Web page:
The story follows Mendoza, a child plucked from the clutches of the Spanish Inquisition by the Company, a group of immortals bent on saving the world’s treasures from the rest of us “ugly monkeys.”  We follow her adventures as she too is transformed and then plopped down in rainy, tumultuous sixteenth century England to complete her first Company assignment.  Though iced over with a veneer of Sci Fi, this story boils down to a romance – part Darcy and Elizabeth’s delicious verbal fencing and part steamy bodice-ripper, all shadowed over with the looming efforts of doomed Mary Tudor to re-Catholicize England.

Such a crazy combination of styles and stories would result in an awkward narrative in less skillful hands, but Kage Baker fits it all together like a Rubik’s cube and hands it to you with an unsettling smile.

Book Review: Native Star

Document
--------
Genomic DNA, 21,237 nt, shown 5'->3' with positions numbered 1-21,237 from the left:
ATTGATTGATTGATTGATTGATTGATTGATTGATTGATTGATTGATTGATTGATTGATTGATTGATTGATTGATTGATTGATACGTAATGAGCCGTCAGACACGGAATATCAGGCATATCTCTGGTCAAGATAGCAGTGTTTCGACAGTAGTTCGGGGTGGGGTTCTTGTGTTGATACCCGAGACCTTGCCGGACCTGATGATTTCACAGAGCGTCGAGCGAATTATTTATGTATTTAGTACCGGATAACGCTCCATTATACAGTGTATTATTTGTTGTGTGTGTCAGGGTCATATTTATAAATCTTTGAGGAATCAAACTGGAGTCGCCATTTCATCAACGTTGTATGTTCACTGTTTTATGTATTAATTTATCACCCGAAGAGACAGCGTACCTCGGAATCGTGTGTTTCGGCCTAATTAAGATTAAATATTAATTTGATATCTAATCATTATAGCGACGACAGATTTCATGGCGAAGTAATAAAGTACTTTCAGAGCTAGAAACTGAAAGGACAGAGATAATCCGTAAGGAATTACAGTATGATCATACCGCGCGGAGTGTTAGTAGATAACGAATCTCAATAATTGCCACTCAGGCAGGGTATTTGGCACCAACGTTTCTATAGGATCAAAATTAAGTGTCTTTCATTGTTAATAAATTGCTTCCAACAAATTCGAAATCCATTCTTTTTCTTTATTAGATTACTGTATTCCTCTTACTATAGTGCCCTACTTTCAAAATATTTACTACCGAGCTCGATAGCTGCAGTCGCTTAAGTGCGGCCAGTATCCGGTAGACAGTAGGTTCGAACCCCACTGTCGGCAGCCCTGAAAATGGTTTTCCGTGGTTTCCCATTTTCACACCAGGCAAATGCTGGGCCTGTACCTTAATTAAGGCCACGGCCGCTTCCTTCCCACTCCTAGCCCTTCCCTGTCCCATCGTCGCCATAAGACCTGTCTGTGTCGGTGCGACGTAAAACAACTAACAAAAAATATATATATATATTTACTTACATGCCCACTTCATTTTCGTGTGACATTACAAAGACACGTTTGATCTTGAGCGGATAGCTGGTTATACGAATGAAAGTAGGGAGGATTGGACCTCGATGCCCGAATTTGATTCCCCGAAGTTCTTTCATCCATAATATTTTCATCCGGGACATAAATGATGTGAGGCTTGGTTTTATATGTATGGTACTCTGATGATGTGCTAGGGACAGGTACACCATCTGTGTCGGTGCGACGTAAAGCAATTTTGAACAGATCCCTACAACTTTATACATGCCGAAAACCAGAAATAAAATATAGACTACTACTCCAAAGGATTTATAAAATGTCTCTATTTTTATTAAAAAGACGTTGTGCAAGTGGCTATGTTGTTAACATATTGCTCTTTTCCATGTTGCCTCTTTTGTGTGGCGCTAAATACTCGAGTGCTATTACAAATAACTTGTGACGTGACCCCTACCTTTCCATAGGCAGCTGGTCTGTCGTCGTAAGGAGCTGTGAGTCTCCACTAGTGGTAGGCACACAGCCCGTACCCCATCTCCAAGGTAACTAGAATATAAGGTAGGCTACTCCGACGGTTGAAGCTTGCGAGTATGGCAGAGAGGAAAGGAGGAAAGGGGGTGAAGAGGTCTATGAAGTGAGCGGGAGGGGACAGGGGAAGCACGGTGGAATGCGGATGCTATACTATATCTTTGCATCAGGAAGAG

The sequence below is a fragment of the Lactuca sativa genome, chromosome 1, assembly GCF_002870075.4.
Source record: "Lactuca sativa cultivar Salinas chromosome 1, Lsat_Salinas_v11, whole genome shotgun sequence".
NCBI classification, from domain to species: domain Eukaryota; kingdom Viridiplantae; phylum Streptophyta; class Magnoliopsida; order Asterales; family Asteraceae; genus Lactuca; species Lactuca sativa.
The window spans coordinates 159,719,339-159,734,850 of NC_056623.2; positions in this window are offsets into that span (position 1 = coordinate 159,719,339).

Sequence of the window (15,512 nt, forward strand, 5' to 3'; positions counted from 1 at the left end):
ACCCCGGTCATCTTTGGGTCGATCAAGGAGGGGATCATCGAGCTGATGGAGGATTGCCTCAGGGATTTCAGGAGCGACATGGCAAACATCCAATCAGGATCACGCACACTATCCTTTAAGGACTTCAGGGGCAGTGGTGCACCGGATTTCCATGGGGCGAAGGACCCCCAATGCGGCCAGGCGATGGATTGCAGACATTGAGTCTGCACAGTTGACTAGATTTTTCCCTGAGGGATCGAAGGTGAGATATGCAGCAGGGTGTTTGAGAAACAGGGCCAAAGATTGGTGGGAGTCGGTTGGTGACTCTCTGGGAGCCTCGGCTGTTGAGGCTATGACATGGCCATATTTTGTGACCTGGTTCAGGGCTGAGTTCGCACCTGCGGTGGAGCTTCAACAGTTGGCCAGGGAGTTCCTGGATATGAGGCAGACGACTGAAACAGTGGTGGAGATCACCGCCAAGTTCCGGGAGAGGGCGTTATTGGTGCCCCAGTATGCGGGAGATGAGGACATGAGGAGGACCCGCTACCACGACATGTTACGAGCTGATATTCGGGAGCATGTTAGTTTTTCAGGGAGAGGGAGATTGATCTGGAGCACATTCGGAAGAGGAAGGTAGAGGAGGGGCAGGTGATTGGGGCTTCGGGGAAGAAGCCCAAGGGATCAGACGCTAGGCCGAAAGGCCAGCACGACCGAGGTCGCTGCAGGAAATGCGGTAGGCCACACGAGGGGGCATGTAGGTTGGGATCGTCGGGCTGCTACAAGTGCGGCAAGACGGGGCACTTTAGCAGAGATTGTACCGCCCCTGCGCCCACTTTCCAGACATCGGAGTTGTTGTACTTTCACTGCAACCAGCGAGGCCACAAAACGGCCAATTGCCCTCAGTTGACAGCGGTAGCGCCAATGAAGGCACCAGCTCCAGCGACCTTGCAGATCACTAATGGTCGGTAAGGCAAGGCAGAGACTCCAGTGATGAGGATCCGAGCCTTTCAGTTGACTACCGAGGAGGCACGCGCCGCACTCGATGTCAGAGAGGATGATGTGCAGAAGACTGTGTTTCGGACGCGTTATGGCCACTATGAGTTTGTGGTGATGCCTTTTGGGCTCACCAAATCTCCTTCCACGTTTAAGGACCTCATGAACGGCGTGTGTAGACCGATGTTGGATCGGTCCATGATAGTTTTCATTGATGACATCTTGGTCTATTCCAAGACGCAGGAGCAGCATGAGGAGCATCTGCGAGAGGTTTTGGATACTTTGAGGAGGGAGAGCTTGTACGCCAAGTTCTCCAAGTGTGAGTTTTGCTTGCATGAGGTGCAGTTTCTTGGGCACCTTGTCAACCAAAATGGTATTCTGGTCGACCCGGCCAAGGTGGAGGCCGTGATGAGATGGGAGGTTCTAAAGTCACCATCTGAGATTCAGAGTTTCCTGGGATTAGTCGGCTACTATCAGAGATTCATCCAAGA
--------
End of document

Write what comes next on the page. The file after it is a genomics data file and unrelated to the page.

Native Star by M.K. Hobson (Fantasy/Steampunk, 2010, 387 pages)

Native Star recounts the adventures of Emily Edwards, a witch from a backwater, wild west town.  Headstrong and opinionated–yet still rather naive–Emily is swept off on a cross-country quest when she inadvertently bonds with an unstable chunk of magical stone (the titular native star).  Joined by snobby, uptight warlock, Dreadnought Stanton (no, I’m not making that up), she finds herself racing against time and a host of devious bad guys who want nothing more than to get their hands on the stone–whether or not it’s still embedded in Emily’s hand.  There’s plenty of high stakes action, romance, and magic to keep the reader well entertained.

I was impressed with the way Hobson unfolded the plot of Native Star.  In particular, the author does a great job of pacing and upping the stakes throughout the story.  Each time you feel you have a handle on what Emily and Dreadnought will do to save themselves, Hobson changes the stakes and moves the plot in a believable but not wholly expected direction.  This kept my interest and made it hard to put the book down.  The character development is also fairly well done.  Emily and Dreadnought both have likable and unlikable qualities and both grow and change in ways that are consistent with their backgrounds and the things they experience during their journey.